Chris Stanfield | "Anti-Racist Baby" by Ibram X. Kendi. "I remember walking in on my wife reading this book to our two children at bedtime. I had to fight back the tears of laughter. I guess I just assumed that all babies were anti-racist and this book was perhaps too much. Well, the adage had never been more appropriate - never judge a book by its cover. Here’s a book that people of all ages can benefit from. I would recommend beginning by discussing what race and racism is. Additionally, explore the concept of justice. How do we define fair and unfair? This book reveals the differences between recognizing unfairness, experiencing unfairness, and acting upon unfairness. For younger readers, this book provides a wonderful opportunity to discuss cultural, ethnical, and race differences. Below is a list of questions that readers can consider.
What is kindness?
What is antiracism?
Are kindness and antiracism the same?
What does advocacy look like?
Families of young learners (K-2) can use these topics to explore family customs, traditions, and values. Many classrooms encourage students to share such information as a way to show the similarities and differences that exist in an inclusive community. This, in my opinion, is a wonderful way to accept our differences as humans and build respect towards one another."
Mary Rutkowski | "Flip-O-Saurus by Sara Ball. "This is a book and a creative activity in one - you get to create your own dinosaurs! (Bonus points if you draw your creation.) Emerging readers will love the interactive layout, more advanced readers can learn more about what each part of those long dinosaur names actually means. Great for siblings to read together, or for advanced readers to model sounding out brand new words. I’ve never met a kid that didn’t want to pick up this book! There are prehistoric animal and dog versions, too." Best for grades K-5.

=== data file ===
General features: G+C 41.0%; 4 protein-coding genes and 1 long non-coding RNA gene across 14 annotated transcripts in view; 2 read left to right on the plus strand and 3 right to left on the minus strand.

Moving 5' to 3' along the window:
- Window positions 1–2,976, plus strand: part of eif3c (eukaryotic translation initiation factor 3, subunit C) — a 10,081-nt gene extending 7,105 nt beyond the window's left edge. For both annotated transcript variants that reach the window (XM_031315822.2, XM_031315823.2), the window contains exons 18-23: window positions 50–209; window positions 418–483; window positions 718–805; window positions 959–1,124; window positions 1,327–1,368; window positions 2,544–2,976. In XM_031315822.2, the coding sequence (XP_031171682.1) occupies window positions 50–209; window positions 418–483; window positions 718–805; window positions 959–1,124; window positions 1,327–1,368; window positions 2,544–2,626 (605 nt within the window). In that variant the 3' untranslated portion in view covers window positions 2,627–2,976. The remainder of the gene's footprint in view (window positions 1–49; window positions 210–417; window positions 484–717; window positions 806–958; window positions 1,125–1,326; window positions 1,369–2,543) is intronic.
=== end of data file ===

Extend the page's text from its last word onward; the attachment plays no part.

Kathleen Askew | "Mr. Tiger Goes Wild" by Peter Brown. "This is one of my favorite picture books for grades K-2."
Molly Luplow | "The Lion, the Witch and the Wardrobe" by C.S. Lewis. One of America's top 100 most-loved novels as selected by PBS's The Great American Read!
Molly Luplow | "The Mysterious Benedict Society" by Trenton Lee Stewart. Best for grades 3-7. "Great cast of characters, lots of cool puzzles and mysteries. This book reminded me of some of the better children's books I grew up with, like Charlie and the Chocolate Factory and The Phantom Tollbooth."―Rick Riordan
Kathleen Askew | "Wildwood" by Colin Meloy. "Colin is the lead singer of the Decemberists. It is a great adventure story and the vocabulary he uses in the book is remarkable! The content is appropriate for grades 5 and up, but the reading level is more middle school."
Vic Wiesel | "Hatchet" by Gary Paulsen. "It's the story of a middle school aged boy dropped in the Alaskan wilderness after a plane crash. A wonderful story of grit and creative thinking. Would be a good summer read for 5th and 6th graders.
Vic Wiesel | "Into the Wild" by Jon Krakauer. "A nonfiction story about a young man who decides to try and survive by himself for a winter in the Alaskan wilderness. Great as a summer read for 7th and 8th graders."
Leah Banford | "Three Times Lucky" by Sheila Turnage. The first book in the Mo & Dale Mystery Series. "An irresistible Southern narrator—a literary descendant of Scout Finch of To Kill a Mockingbird." —Newsday
Sarah Bachler | "Elephant & Piggie Books" by Mo Willems. "For emerging readers I recommend the Piggie and Elephant series." They're fun, repetitive and will create fluent readers while also creating a lot of laughter along the way.
Sarah Bachler | "The Bad Guys Book Series" by Aaron Blabey. These are hilarious and fun books for those kids ready to dip their toes into the world of chapter books!